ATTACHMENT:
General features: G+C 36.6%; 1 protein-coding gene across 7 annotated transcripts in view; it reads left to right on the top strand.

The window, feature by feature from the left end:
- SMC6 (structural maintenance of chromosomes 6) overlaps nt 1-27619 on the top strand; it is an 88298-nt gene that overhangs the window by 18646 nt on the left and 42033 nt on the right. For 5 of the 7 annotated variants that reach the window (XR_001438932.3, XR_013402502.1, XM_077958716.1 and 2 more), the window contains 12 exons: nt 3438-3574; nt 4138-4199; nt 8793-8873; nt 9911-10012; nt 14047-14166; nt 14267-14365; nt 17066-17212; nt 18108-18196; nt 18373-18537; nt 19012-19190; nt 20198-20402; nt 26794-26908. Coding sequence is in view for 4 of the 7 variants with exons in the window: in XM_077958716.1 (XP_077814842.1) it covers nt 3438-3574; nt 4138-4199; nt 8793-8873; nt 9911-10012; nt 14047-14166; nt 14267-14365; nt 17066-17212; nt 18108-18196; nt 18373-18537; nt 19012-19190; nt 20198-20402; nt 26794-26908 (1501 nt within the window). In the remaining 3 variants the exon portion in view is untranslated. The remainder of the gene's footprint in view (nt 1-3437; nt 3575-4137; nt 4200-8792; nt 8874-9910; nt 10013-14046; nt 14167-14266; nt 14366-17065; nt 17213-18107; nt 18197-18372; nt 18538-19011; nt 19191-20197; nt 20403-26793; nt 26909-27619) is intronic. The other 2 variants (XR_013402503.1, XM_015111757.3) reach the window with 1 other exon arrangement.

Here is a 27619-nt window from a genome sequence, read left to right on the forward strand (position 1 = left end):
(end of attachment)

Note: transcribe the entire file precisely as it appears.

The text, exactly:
General features: G+C 36.6%; 1 protein-coding gene across 7 annotated transcripts in view; it reads left to right on the top strand.

The window, feature by feature from the left end:
- SMC6 (structural maintenance of chromosomes 6) overlaps nt 1-27619 on the top strand; it is an 88298-nt gene that overhangs the window by 18646 nt on the left and 42033 nt on the right. For 5 of the 7 annotated variants that reach the window (XR_001438932.3, XR_013402502.1, XM_077958716.1 and 2 more), the window contains 12 exons: nt 3438-3574; nt 4138-4199; nt 8793-8873; nt 9911-10012; nt 14047-14166; nt 14267-14365; nt 17066-17212; nt 18108-18196; nt 18373-18537; nt 19012-19190; nt 20198-20402; nt 26794-26908. Coding sequence is in view for 4 of the 7 variants with exons in the window: in XM_077958716.1 (XP_077814842.1) it covers nt 3438-3574; nt 4138-4199; nt 8793-8873; nt 9911-10012; nt 14047-14166; nt 14267-14365; nt 17066-17212; nt 18108-18196; nt 18373-18537; nt 19012-19190; nt 20198-20402; nt 26794-26908 (1501 nt within the window). In the remaining 3 variants the exon portion in view is untranslated. The remainder of the gene's footprint in view (nt 1-3437; nt 3575-4137; nt 4200-8792; nt 8874-9910; nt 10013-14046; nt 14167-14266; nt 14366-17065; nt 17213-18107; nt 18197-18372; nt 18538-19011; nt 19191-20197; nt 20403-26793; nt 26909-27619) is intronic. The other 2 variants (XR_013402503.1, XM_015111757.3) reach the window with 1 other exon arrangement.

Here is a 27619-nt window from a genome sequence, read left to right on the forward strand (position 1 = left end):